In Matthew 14.13, after the death of John the Baptist “Jesus withdrew by boat privately to a solitary place.” Matthew 14-16 can be appropriately titled, “The Withdrawal of the King.”
The change has been coming ever since Jesus spoke His warning to the cities of Galilee in chapter 11, denouncing them for their failure to repent and turn to Him; He warned that it would be more bearable for the notoriously wicked cities of Tyre, Sidon, and Sodom on the day of judgment than for them. Chapter 12 is almost entirely about the Pharisees and teachers of the law, with similarly strong words. Jesus called them a “brood of vipers” (v.34), the chief representatives of that “wicked and adulterous generation” that asks for a sign but will not come to faith (v.39). After this, Jesus began to teach in parables, saying that “the secrets of the kingdom of heaven” must be kept from those whose hearts are calloused (Mt.13.11-15). At the end of that chapter He is rejected by the people of His own home city of Nazareth (vv.54-57). At the start of chapter 14 we read of Herod’s murder of John the Baptist and that John’s disciples reported John’s death to Jesus. It is at this point that we are told, “When Jesus heard this [what had happened], he withdrew from there in a boat to a desolate place by himself.”
We might suppose at this point that Jesus would have no more dealings with the masses. But surprisingly, instead of rejecting the crowds, Jesus continues to teach those who want to be taught—and heal and feed them too!
Jesus had withdrawn to a remote area on the northeast corner of the Sea of Galilee, not far from Bethsaida, crossing to it from the western side by boat. He wanted to be alone with His disciples. But the people saw where He was heading, and many walked around the lake so that they were waiting for Him when He and His disciples landed. We are told that “he had compassion on them and healed their sick” (v. 14). In this way Matthew sets the stage for the miracle of the feeding of the five thousand that follows.
The feeding of this great crowd is the only miracle found in each of the four, so it must have made a tremendous impact on those who were present.
But we are studying Matthew, not one of the other Gospels, and we want to learn what Matthew is teaching through this incident. The first lesson is stated clearly: Jesus cares about people, especially those who are poor or suffering. Verse 14 says, “When he went ashore he saw a great crowd, he had compassion on them and healed their sick.”
There is probably more to it than this, however, important as the mere fact of Jesus’ compassion is. We should remember that Matthew makes some of his best points by the way he links incidents together, and if he is doing that here, we can hardly overlook the contrast between the party King Herod threw on his birthday for his friends and the party Jesus throws in the wilderness for the crowds. The first party is given by a king in his palace, the second by a Galilean preacher in the desert. The first was for the important people of this world, the second for the masses. The first was for Herod; it was his birthday. The second was centered on the crowds. The first was a drunken orgy, the second a pleasant country meal. The first was immoral; the high point was Salome’s provocative dance. The second followed holy, edifying teaching by the Lord. The first ended with the murder of John the Baptist, the second by the feeding of those who had no food. The first was for this world only; the second anticipated the heavenly marriage supper to which people from every tribe and nation are invited and to which the poor of many nations will come.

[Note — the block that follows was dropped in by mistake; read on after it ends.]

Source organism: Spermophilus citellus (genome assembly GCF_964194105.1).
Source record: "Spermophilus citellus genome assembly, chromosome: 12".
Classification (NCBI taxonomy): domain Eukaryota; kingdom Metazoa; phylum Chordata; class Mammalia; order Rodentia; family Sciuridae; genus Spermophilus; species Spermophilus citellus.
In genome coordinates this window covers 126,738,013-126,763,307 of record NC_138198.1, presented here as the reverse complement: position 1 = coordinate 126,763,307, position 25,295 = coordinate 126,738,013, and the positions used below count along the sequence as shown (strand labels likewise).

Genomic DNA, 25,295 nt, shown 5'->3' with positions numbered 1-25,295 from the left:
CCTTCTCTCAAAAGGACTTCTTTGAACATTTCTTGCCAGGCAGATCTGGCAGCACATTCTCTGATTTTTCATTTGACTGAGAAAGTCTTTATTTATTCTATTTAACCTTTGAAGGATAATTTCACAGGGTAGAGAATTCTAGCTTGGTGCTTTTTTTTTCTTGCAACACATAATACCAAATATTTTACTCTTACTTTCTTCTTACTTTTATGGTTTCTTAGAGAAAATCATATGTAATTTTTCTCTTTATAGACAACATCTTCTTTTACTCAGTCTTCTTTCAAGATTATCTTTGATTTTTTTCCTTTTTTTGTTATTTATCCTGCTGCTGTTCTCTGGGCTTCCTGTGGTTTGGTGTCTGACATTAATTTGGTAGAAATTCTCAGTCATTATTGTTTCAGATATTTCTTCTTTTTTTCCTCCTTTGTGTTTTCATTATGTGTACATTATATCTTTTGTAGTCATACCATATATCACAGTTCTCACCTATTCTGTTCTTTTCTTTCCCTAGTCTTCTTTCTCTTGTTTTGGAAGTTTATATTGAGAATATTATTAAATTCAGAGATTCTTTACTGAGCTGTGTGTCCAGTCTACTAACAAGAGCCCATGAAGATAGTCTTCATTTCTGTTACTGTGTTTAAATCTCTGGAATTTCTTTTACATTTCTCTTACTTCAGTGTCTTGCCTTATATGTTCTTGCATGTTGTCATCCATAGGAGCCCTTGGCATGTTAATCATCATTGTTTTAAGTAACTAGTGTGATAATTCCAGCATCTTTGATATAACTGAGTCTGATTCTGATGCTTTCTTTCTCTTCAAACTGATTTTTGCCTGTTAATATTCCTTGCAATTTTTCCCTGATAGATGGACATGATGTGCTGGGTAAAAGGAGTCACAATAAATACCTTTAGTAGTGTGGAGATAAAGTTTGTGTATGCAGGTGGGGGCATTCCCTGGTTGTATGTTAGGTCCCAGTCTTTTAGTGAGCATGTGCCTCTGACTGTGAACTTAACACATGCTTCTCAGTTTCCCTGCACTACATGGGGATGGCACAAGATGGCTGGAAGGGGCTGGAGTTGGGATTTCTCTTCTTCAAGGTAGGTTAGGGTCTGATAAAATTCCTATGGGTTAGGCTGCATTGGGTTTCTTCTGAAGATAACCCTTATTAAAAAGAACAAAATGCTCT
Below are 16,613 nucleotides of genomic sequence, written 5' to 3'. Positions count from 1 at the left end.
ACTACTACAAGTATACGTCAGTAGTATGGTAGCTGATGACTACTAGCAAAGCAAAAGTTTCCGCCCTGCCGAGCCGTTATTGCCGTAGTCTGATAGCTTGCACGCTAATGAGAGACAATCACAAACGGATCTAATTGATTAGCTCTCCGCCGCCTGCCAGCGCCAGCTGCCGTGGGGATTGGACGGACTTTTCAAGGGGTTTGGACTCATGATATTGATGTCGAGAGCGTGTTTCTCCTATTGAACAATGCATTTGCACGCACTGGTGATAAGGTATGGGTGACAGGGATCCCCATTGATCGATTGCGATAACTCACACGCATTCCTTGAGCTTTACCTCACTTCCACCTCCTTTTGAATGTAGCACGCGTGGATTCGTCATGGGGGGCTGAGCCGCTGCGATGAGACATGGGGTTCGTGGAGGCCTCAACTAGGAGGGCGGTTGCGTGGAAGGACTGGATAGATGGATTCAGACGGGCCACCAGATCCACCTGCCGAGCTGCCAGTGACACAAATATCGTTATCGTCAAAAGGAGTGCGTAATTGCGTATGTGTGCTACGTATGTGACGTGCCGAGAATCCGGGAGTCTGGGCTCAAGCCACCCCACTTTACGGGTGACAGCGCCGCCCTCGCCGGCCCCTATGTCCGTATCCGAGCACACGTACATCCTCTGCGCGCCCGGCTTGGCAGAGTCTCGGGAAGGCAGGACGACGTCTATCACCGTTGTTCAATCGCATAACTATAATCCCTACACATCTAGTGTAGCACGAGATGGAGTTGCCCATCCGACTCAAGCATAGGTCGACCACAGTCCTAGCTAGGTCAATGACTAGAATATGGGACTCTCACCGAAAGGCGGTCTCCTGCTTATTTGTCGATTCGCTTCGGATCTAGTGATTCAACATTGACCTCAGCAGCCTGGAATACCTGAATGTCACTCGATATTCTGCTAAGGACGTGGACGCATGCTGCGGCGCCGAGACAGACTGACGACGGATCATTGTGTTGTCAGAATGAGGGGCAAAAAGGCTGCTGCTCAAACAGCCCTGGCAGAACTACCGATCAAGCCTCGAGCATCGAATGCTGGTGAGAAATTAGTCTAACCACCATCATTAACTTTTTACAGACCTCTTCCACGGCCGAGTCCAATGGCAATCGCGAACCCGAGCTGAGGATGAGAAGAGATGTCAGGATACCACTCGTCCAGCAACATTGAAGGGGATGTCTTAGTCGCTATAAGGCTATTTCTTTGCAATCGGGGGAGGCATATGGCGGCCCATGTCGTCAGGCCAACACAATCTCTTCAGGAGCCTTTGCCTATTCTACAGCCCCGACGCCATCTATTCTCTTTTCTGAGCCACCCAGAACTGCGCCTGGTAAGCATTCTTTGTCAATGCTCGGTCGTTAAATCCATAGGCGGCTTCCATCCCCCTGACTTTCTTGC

What explains this contrast? The answer is this: Herod cared for no one but himself – his actions were determined by his lust for power and a desire to save face before his friends – while Jesus cared for other people. Jesus took time to heal, teach, and feed them, even though His first desire was to be alone with His disciples and teach them. Jesus’ compassion for the masses is a reiterated theme in Matthew.
The first clear lesson of this story, therefore, is that Jesus cares for you, even though most of the other people in the world, especially the great and powerful people, do not. Most people who have power, prestige, or money do not care about others at all, even though they may pretend to, unless they have been saved and changed by Jesus Himself. Your coworkers probably do not care a great deal about you. Even your friends are more interested in themselves and their problems than about you and your problems. So why do you spend so much time worrying about what others think and so little time bringing your cares to Jesus?
Joseph Scriven’s poem of 1855 asks a good question and provides the correct answer:
Are we weak and heavy-laden,
Cumbered with a load of care?
Precious Savior, still our refuge –
Take it to the Lord in prayer!
Do thy friends despise, forsake thee?
Take it to the Lord in prayer!
In his arms he’ll take and shield thee;
Thou wilt find a solace there.
When we bring our problems to Jesus, we bring them to one who not only cares about us and is compassionate but who understands us and is able to help us in our need. Peter wrote, “…casting all your anxieties on him because he cares for you” (I Peter 5.7).